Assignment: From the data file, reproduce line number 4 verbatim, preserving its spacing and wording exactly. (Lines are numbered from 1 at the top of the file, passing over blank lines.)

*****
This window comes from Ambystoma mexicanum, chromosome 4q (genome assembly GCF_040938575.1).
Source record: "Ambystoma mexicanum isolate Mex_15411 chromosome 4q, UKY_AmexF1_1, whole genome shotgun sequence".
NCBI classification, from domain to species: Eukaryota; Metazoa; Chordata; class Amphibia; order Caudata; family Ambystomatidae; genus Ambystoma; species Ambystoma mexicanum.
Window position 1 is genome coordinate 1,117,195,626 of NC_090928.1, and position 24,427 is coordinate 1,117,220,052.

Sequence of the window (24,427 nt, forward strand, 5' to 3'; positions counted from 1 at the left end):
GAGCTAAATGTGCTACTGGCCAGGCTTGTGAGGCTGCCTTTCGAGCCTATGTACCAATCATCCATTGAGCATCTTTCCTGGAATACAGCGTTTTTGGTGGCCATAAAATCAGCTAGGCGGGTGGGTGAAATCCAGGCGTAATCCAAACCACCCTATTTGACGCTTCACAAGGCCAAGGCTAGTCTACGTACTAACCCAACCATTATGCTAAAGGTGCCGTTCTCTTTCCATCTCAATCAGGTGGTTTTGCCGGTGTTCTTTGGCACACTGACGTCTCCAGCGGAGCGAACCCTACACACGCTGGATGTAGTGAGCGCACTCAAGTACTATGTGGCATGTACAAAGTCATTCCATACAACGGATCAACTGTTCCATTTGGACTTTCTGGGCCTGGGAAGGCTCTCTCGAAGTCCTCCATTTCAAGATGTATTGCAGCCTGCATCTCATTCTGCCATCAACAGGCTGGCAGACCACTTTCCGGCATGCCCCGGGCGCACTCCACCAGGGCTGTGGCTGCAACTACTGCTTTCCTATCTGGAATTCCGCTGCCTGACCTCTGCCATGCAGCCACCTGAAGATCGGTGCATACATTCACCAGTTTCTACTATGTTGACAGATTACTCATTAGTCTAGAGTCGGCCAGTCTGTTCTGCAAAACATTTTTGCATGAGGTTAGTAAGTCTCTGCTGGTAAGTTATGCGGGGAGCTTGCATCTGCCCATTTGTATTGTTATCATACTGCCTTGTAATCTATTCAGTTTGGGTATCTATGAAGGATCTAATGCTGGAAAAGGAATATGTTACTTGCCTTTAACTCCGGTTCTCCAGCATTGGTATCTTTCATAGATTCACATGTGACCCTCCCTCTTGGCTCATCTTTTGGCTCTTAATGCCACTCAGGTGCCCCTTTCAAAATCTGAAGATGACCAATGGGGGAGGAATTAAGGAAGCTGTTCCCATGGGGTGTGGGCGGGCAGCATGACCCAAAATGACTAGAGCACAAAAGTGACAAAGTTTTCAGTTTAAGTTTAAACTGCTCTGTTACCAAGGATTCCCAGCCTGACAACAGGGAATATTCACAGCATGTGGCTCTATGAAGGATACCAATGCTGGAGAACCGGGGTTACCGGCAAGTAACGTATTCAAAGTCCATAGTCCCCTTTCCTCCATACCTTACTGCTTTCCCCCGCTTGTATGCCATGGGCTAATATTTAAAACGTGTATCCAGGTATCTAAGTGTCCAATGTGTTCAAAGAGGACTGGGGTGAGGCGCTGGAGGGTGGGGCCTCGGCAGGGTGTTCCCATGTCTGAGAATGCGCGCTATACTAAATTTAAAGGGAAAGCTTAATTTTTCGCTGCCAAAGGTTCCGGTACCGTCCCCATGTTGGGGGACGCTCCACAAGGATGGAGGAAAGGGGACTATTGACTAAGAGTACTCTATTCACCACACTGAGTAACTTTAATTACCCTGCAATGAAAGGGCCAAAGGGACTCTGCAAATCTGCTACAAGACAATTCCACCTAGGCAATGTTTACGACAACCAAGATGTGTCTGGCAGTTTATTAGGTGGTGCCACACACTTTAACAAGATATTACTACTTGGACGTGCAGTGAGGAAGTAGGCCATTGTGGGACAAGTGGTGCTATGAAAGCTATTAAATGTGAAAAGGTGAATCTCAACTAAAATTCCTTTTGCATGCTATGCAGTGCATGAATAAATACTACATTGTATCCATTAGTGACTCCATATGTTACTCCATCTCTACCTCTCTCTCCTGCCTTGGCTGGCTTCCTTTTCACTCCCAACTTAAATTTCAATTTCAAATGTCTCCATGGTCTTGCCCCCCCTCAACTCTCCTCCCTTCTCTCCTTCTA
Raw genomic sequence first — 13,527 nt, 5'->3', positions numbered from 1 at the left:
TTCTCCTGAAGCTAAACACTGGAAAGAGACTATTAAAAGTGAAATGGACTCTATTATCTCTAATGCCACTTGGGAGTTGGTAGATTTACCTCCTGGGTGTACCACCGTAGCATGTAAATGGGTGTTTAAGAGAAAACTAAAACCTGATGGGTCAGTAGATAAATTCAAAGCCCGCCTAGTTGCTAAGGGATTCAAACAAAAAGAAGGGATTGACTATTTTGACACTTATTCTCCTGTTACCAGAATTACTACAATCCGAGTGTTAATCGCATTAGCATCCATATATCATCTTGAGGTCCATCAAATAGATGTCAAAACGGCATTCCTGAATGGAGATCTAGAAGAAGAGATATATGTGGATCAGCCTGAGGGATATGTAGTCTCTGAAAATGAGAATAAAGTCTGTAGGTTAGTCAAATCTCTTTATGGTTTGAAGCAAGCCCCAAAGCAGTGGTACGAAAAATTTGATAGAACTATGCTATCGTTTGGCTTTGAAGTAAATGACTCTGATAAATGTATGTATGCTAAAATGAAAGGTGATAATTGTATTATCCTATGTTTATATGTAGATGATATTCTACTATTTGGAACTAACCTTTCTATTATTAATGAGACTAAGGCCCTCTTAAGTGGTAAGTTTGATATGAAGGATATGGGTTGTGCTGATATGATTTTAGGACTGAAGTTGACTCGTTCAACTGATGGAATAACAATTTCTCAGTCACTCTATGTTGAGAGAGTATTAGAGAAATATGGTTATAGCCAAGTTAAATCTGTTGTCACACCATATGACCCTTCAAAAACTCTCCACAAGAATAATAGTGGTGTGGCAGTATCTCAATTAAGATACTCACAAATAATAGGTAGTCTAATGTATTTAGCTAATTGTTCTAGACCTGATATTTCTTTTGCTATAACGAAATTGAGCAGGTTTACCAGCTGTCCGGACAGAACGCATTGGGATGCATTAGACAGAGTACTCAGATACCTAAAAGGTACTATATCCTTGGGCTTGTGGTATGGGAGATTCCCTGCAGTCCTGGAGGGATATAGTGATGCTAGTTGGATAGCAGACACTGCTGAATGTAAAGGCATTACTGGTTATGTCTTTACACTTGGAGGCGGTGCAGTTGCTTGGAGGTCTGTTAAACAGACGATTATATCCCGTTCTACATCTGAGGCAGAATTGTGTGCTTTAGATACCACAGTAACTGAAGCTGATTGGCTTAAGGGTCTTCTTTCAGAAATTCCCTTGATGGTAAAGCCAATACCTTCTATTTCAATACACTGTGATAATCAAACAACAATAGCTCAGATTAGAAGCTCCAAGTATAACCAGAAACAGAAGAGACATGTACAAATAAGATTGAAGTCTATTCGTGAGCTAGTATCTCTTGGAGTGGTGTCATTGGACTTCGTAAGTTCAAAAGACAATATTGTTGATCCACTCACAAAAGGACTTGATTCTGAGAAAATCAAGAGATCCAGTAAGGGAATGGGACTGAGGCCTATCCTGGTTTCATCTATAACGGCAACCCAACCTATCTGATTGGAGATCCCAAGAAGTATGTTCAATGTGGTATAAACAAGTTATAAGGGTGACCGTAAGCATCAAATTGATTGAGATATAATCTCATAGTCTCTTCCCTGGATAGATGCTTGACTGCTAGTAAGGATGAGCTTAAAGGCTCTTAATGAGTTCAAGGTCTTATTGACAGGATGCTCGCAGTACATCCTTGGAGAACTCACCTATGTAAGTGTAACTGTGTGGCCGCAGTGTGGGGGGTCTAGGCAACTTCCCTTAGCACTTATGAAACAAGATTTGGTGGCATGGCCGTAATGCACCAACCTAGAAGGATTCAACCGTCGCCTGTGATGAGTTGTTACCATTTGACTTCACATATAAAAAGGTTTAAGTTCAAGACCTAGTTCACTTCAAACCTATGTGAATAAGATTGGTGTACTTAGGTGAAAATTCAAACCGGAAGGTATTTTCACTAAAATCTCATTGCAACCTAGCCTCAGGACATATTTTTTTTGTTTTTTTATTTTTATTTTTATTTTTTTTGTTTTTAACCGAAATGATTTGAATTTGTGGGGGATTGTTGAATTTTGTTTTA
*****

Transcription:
Window position 1 is genome coordinate 1,117,195,626 of NC_090928.1, and position 24,427 is coordinate 1,117,220,052.